By: Walter Wright
Drain Smart Central Arkansas (“Drain Smart”) previously issued a 2016 “Call for Artists” seeking sponsorships for its program .http://www.mitchellwilliamslaw.com/drain-smart-central-arkansas-program-sponsorship/2016-call-for-artists
Drain Smart is sponsored by Audubon Arkansas and was initiated last year as a:
by Jess Ardrey
It’s not uncommon to see people constantly looking down at their phones, even while walking on the sidewalk. Now, thanks to the Drain Smart program, the Little Rock city streets have something much more eye-catching to look down at.
Back for the second year, this program is designed to educate the public on protecting local water quality by selecting artists to paint murals on storm drains in three iconic Little Rock locations. You’ve probably seen 2015’s creations in War Memorial Corridor, South Main and the River Market area.
From its new town hall to its plans to send every child to college, Arkadelphia is a small town with a big vision
We head back to Town Hall, where we began. Jimmy introduces me to Nancy Anderson, director of grants and research. Her dark hair is cut in a modern-day Dorothy Hamill, and she welcomes me into her office. Originally from upstate New York, she came to Arkadelphia to attend Ouachita Baptist. When she got on the bus to head down south, her dad said, “She’ll go down there and marry one of those rebels and she won’t come home.”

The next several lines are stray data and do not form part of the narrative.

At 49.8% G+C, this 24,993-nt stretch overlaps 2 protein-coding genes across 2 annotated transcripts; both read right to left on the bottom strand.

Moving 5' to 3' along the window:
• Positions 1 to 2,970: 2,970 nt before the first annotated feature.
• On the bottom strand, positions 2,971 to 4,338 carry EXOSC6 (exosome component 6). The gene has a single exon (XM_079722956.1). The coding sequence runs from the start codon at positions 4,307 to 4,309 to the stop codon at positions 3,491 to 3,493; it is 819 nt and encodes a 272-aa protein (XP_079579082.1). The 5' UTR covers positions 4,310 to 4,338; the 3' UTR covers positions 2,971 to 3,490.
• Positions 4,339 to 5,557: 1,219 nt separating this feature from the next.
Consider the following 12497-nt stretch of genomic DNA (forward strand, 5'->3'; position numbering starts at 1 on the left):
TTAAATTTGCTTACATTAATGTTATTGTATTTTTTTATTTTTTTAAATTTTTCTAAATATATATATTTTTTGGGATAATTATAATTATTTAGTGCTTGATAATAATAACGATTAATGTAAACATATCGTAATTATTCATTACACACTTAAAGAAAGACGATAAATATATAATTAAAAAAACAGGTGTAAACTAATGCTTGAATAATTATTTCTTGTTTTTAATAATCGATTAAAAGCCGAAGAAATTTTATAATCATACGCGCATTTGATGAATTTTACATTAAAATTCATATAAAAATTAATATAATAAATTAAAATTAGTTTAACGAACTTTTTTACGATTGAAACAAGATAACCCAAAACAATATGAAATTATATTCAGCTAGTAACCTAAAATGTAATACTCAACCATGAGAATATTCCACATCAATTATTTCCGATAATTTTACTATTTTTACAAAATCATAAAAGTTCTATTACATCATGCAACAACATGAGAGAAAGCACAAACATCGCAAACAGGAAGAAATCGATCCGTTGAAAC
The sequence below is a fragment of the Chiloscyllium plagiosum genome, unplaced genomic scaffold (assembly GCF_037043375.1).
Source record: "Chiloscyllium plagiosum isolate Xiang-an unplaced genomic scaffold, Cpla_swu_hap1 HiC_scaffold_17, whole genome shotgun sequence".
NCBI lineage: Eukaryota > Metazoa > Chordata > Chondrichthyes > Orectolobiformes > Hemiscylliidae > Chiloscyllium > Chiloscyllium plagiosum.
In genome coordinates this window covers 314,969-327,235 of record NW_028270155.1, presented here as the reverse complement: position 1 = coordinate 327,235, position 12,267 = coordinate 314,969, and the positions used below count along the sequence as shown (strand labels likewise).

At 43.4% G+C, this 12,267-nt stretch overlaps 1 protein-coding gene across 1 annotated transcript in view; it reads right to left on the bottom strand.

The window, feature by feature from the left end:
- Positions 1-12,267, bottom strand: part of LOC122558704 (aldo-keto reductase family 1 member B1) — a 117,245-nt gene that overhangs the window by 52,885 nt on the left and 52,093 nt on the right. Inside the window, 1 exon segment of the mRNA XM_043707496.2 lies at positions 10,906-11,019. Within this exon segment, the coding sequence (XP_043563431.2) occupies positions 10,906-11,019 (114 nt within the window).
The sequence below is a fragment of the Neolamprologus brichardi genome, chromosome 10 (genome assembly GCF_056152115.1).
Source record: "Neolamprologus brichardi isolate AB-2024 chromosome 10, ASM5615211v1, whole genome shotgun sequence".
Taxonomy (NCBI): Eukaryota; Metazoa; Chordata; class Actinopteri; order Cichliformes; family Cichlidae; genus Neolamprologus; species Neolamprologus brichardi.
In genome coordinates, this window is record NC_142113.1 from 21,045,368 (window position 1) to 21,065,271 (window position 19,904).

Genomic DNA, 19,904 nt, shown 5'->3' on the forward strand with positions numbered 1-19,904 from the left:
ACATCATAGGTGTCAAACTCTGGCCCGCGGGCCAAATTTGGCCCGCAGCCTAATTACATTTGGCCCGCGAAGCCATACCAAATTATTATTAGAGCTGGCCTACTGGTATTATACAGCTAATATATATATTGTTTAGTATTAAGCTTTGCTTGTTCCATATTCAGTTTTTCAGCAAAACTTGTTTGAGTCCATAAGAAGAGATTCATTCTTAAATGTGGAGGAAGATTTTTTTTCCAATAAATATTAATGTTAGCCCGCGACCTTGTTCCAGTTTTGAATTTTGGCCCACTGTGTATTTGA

And that’s just what she did.
Her most recent project with the city has been a grant for storm drain art. In order to build awareness that what’s going down the drains eventually invades local waterways, the city obtained a grant that’s enabling them to feature winning art from Henderson State, Ouachita Baptist and Arkadelphia High School student artists on storm drains around town.
Drain Smart, the anti-litter effort in which artists paint storm drains to remind folks their street trash doesn't just disappear but goes to our rivers and streams, will this year set artists loose on eight drains on South Main, four the Promenade at Chenal and six on Center Street. The video above was made by Justin Nickels about his friend Sarah Higgins' drain at Main and 17th streets. She uses The Great Wave of Kanagawa image in her painting, which shows folks that what they throw in the street near that intersection ends up in our Fourche Creek. Watch an artist at work!